I had a chance recently to follow up on a story I wrote a month or two ago regarding the impending CBA negotiations and the possibilities of an uncapped year. I asked Michael Lombardi (National Football Post, CNNSI.com, NFL Network) what he thought about the Redskins offseason and how that plays into the short-term future in D.C. with specific regard to the salary cap.
Back in May, I asked him if he thought the Redskins could position themselves to take advantage of an uncapped year, and if so (or even if not), what could they do to get it done. Lombardi told me, "He (Snyder) can clearly come clean with his cap in 2010. If he cuts players in '09, he can book the charge in 2010, or he can simply cut a vested vet (that would be a player that has four or more years of service in the league) in 2010 and then resign him immediately. All the cap charges would shift into the 2010 season."
We all know the salary cap is a hard number (one you can not exceed). Yet year in and year out the Skins seem to dance all over it with little to no consequences (aside from the 17-year Super Bowl drought). Their cap expert, Eric Schaffer, is either a certifiable genius deserving of a Nobel Prize in Economics, or he is a shadowy overlord wielding his mastery of the NFL's financial guidelines like an amped up James Bond supervillain. As a hedge, I will preach the former, but I wouldn't meet with him after dark, or alone, or without a prepared will.
In February, I suggested that not only were the Redskins capable of exploiting an uncapped year, but they were in fact BANKING on it. So I went back to the well and asked Lombardi about this in light of the Redskins' activity this offseason.
sugar: "Based on offseason activity, including free agent signings (specifically Antwaan Randle-El and Andre Carter's contract restructurings) can you speculate just how much it appears Snyder is depending on the uncapped year?"
Lombardi: "I think his uncapped money allotment will be tied to his stadium revenue and how he can maximize his own revenue streams. The free agent market will go from four years of service to six, which will cut down the quality of talent availability."
sugar: "Doesn't the Haynesworth deal look a lot better in the light of the potential uncapped year, given the amount of money due in the second year of his deal?"
Lombardi: "The Haynesworth deal is what it is,4 years for $48 million."
sugar: "Assuming for a second they could put the genie back in the bottle and get the salary cap back, could the Redskins emerge in two years with the same core group of (relatively) young star players, with a fresh slate on the salary cap front?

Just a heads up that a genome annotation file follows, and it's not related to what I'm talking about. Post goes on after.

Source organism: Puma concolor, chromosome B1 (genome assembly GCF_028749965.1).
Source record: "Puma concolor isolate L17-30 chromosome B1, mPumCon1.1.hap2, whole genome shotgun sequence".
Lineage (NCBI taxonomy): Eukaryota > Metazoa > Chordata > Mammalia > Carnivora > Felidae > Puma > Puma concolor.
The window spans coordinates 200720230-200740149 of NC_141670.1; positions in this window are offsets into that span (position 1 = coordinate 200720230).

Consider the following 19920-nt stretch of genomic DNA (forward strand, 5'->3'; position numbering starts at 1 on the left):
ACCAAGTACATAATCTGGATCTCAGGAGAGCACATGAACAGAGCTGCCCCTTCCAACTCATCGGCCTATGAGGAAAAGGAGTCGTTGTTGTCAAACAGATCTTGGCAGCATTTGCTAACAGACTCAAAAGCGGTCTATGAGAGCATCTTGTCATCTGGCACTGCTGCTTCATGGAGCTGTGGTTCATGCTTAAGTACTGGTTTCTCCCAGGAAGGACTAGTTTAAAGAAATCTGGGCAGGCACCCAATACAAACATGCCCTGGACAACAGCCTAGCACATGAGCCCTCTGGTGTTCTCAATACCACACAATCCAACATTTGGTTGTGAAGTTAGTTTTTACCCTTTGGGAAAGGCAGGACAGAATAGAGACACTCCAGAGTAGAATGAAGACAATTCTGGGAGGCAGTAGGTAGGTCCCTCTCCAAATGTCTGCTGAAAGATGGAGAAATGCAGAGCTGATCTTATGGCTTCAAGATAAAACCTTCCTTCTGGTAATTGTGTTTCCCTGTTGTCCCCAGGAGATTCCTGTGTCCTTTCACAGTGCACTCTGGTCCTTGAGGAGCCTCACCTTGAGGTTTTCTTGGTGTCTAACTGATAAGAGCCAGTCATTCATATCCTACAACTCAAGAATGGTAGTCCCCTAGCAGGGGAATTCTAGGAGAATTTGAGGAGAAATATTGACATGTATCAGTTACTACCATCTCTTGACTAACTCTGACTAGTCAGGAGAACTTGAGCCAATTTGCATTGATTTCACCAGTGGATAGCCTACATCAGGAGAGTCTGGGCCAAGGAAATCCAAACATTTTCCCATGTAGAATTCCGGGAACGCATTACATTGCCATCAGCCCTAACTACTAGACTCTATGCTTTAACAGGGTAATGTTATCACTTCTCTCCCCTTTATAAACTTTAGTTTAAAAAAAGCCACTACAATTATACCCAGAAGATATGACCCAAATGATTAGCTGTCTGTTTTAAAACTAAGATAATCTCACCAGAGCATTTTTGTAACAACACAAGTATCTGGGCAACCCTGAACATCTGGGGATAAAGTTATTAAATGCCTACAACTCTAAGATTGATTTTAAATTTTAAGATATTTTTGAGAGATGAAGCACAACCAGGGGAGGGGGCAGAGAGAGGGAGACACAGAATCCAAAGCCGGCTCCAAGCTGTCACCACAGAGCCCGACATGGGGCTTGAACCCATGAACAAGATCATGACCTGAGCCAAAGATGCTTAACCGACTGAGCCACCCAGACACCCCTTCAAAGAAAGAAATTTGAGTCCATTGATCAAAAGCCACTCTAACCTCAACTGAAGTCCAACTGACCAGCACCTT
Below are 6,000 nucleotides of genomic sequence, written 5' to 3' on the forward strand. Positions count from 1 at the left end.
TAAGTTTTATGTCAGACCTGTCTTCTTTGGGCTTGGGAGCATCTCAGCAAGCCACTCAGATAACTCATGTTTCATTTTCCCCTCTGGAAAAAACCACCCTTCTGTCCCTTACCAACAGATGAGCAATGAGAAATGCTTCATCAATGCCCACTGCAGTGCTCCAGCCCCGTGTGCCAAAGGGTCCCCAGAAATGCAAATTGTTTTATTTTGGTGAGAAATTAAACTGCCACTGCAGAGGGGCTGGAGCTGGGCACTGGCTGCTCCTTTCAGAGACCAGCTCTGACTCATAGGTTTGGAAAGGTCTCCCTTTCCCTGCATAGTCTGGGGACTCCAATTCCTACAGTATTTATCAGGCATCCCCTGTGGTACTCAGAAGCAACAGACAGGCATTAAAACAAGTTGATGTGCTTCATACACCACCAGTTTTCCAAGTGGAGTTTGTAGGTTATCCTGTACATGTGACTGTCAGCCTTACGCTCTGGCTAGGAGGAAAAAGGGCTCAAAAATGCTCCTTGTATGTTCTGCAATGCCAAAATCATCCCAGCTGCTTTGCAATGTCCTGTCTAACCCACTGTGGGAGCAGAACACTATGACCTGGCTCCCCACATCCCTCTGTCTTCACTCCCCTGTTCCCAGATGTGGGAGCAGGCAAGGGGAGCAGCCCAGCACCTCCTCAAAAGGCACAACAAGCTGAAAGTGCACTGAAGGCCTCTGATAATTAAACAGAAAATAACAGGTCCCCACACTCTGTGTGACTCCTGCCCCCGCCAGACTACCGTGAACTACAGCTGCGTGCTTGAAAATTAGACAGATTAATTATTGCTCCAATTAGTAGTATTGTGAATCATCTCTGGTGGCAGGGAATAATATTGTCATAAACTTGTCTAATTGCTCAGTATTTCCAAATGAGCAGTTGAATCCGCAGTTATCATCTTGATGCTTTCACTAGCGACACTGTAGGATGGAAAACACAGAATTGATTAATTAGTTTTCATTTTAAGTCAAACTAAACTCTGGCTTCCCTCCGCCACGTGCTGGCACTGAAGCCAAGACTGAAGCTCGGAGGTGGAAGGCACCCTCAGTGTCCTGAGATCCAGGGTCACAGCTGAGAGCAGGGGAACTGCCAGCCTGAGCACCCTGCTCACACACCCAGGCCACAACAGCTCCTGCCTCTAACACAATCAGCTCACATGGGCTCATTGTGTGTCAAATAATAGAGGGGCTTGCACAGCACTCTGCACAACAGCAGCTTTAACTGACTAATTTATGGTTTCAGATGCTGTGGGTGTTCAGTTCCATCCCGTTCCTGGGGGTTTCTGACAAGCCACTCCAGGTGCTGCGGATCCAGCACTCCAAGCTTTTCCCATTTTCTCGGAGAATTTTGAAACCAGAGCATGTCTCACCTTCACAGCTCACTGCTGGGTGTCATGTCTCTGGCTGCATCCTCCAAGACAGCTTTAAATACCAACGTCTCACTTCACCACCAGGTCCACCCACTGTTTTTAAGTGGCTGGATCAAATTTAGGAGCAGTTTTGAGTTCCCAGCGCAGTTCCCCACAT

Lombardi: "You are assuming all those young players are talented and help the team win. Unless they get the quarterback fixed, all this is speculation."
Yikes...how easily I forget that looking ahead two years right now (at this moment) does not include JC since he is only signed for 1 more year. So Lombardi makes a great point--even if we reset our salary cap position, that won't win us games. The uncertainty at the QB position will plague us until Zorn and Campbell (hopefully) can get it straight.
My takeaway from the conversation with Mike is that, as we all know, talent on the field wins games. And no matter what your salary cap situation is, without a core group of difference-makers on the field, it ain't happening. I won't speculate for Mike that he is either for or against the Haynesworth deal, but the fact that he was quick to make clear it was a 4 year deal for $48 million is a positive sign to me--the real haters of this deal harp all over the $100+ million number.
Finally, with a reduced/watered down pool of free agents it seems to me that Lombardi (like most wise football experts) is saying that even with all the money in the world--FedEx stadium revenues and the other revenue streams he references--you can't buy wins. I, like some of you out there, am all ramped up about the possibility of getting out from under the mess we have made of the salary cap. But I SHOULD be focused on a re-dedication to the draft and the development of young players. If we were to go this route, the salary cap issues we have made would seemingly take care of themselves.